PIC Inquiry hosts its star witness: Will the real Dr Dan please stand up?

After six months and testimony from around 70 witnesses, Mr Justice Lex Mpati’s Commission of Inquiry into the PIC moves up a few levels today. Former PIC chief executive Dr Dan Matjila takes the stand to answer allegations about pushing through some apparently dirty deals – specifically loans to media mogul Iqbal Survé – and a supposedly bristling management style that has been criticised in great detail. The star witness’s prepared statement suggests Matjila will be blaming others for the misfortunes – and his dismissal as head of the operation which oversees management of the retirement of one third of SA’s workers who are in formal employment. – Alec Hogg

Public Investment Corporation (PIC) CEO Dan Matjila did not have a romantic relationship with a woman named Pretty Louw, but he did intervene inappropriately on her behalf at the behest of then intelligence minister David Mahlobo. – Carol Paton Business Day 17/10/2018

A source close to the process disclosed to Independent Media on Tuesday that it is expected that Matjila will be cleared by the Budlender inquiry of all allegations about a relationship between him and the owner of Maison Holdings (MST), Pretty Louw. – Adri Senekal de Wet IOL 17/10/2018

By Ed Herbst*

The former CEO of the Public Investment Corporation, Dr Dan Matjila is due, this morning, to begin four days’ of testimony before the Mpati commission of inquiry into allegations of impropriety at the organisation.

He does so in the light of his former employer’s damning allegations against him as reflected in the papers filed in the Cape High Court a month ago. The PIC is attempting to annul the somewhat dubious R4.3bn AYO contract in favour of Dr Iqbal Survé’s companies which Matjila ratified without following protocol.

Matjila’s defence will be that he is the victim of a political conspiracy by people who want to influence the PIC’s investment decisions.

As someone who is interested in the way local media covers matters of political importance, I was struck by the difference between the reporting of the Budlender findings as reflected on 17 October last year by Carol Paton of Business Day and Adri Senekal de Wet of Dr Iqbal Survé’s Sekunjalo Independent Media.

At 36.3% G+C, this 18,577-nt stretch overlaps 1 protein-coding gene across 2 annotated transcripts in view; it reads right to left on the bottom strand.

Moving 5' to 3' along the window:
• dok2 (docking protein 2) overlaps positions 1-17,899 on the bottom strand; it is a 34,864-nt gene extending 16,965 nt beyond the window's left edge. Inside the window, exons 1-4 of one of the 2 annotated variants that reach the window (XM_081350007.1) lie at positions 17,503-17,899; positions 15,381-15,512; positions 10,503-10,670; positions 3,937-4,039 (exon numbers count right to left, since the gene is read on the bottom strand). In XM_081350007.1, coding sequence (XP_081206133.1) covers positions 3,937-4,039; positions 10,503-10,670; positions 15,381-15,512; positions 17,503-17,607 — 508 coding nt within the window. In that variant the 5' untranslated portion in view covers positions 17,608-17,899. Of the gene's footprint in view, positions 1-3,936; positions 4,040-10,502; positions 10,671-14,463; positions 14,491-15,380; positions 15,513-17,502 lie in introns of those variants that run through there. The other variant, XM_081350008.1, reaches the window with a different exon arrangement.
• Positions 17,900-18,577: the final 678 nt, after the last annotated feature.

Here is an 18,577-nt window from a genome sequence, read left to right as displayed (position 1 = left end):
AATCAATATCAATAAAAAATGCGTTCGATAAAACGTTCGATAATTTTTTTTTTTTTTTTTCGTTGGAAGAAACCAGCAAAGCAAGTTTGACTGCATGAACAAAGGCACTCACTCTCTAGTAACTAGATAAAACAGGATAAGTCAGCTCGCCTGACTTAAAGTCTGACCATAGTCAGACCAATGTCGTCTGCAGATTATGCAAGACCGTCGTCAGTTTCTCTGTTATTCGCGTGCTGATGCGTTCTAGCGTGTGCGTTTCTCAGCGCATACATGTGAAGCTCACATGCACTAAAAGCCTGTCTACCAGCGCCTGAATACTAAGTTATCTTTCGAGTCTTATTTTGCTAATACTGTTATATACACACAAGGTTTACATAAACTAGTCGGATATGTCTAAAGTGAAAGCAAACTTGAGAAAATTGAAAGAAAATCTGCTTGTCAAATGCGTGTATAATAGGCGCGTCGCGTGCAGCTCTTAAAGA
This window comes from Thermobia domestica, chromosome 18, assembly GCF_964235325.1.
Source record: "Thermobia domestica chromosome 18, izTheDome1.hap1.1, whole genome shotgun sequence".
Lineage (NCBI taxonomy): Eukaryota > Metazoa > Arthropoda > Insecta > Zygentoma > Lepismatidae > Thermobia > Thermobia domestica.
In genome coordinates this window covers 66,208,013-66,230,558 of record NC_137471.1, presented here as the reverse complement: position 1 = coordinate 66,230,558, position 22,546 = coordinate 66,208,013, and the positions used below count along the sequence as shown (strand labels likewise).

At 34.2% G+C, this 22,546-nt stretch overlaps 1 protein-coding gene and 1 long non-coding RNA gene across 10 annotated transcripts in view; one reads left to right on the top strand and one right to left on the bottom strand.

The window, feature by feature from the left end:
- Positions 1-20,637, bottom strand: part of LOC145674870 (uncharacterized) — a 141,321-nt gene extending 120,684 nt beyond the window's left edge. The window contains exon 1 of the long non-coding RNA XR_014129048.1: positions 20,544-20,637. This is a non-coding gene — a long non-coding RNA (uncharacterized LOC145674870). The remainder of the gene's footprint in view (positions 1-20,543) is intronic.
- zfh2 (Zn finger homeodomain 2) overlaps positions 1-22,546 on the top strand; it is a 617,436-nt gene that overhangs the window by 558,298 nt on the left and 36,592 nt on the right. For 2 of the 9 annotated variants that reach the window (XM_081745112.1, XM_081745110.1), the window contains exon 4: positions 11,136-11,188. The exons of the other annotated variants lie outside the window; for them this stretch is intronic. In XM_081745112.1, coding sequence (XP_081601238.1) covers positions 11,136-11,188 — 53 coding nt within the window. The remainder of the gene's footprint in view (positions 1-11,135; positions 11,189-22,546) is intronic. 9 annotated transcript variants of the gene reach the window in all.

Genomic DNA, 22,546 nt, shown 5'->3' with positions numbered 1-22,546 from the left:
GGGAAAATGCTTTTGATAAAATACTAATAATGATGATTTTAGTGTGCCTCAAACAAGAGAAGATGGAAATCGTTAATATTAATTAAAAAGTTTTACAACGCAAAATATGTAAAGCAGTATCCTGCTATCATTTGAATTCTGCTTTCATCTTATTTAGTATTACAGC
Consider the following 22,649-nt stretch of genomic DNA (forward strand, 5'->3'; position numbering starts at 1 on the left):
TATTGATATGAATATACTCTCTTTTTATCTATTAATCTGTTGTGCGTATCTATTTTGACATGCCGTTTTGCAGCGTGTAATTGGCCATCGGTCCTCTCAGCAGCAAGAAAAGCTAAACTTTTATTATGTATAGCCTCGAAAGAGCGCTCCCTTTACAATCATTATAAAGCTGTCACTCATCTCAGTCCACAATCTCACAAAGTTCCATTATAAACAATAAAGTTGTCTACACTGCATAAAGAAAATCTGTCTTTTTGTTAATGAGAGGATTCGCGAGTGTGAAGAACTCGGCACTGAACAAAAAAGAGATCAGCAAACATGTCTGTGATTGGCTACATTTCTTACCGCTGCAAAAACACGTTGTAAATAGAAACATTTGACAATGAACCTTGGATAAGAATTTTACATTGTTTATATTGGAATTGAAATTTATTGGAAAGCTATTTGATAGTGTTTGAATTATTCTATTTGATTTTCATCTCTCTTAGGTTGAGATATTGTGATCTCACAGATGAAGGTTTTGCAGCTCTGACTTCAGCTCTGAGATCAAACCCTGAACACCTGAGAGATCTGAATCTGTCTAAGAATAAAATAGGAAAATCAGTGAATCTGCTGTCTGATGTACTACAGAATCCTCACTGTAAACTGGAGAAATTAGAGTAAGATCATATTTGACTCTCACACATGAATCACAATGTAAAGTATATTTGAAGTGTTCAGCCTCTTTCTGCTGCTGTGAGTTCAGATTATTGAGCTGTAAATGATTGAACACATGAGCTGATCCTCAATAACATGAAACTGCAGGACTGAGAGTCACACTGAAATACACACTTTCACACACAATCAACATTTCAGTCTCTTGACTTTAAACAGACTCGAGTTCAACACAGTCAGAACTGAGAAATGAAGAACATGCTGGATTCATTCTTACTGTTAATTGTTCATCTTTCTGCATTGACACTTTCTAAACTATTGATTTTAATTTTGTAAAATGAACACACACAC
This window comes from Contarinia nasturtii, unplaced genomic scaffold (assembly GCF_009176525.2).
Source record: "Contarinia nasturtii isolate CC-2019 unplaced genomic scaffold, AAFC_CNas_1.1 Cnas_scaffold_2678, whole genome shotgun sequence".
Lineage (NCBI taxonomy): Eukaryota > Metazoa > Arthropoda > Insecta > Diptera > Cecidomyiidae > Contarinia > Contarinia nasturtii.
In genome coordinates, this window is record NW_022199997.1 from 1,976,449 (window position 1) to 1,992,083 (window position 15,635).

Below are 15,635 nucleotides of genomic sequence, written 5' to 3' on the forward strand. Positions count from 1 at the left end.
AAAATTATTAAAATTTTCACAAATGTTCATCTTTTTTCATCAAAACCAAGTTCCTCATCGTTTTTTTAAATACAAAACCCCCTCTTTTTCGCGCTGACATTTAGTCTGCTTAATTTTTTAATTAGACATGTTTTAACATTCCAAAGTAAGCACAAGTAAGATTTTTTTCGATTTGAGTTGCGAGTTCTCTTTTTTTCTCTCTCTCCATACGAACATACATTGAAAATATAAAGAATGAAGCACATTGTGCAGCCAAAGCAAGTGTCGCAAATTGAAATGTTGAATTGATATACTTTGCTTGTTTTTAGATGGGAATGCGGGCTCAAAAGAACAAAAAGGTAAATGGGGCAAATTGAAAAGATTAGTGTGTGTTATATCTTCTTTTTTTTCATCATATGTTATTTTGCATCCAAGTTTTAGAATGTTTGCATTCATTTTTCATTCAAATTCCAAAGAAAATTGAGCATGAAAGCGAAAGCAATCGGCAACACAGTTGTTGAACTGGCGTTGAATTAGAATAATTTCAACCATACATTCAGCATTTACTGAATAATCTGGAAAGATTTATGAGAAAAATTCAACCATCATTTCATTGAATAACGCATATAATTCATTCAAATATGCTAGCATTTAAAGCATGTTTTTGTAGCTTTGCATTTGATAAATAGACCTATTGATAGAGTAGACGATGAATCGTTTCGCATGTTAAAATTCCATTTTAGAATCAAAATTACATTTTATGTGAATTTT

The Budlender report is available online on the Department of Justice website and the difference in the way the two journalists reflected its contents is stark.

The headlines tell their own stories:

Business Day: PIC’s Dan Matjila did a favour at the behest of David Mahlobo

IOL: PIC Chief Dan Matjila is cleared of corruption charges

In essence, Budlender found that there was no truth in the accusation made in leaked emails that Matjila had or was involved in a romantic relationship with a beauty spa owner named Pretty Louw.

Budlender did find, however, that he had inappropriately succumbed to pressure from the former minister of state security, David (Signal Jammer) Mahlobo who Al Jazeera has doubts about.

This fact has never been disclosed to readers of Independent Newspapers organs who have also not been told that Survé reneged on paying the R1bn PIC loan which enabled him to gain control of the largest group of English newspapers in the country.

Rent arrears

The Budlender report had its origins in the sheriff of the court wanting to seize the assets of Ms Louw’s beauty spa in Benmore, Johannesburg during October 2016 because she owed R330,000 in rent arrears.

She phoned Matjila who then approached businessman Lawrence Mulaudsi on her behalf. Mulaudsi heads a BBBEE consortium which had received funding from the PIC.

Mulaudsi, who had never previously met Louw, then paid the needed amount into her account.

He told the Mpati commission he felt it incumbent upon him to do so because… you never wanted to be ostracised by Dr Matjila. It was known in the investment space that his influence was significant.”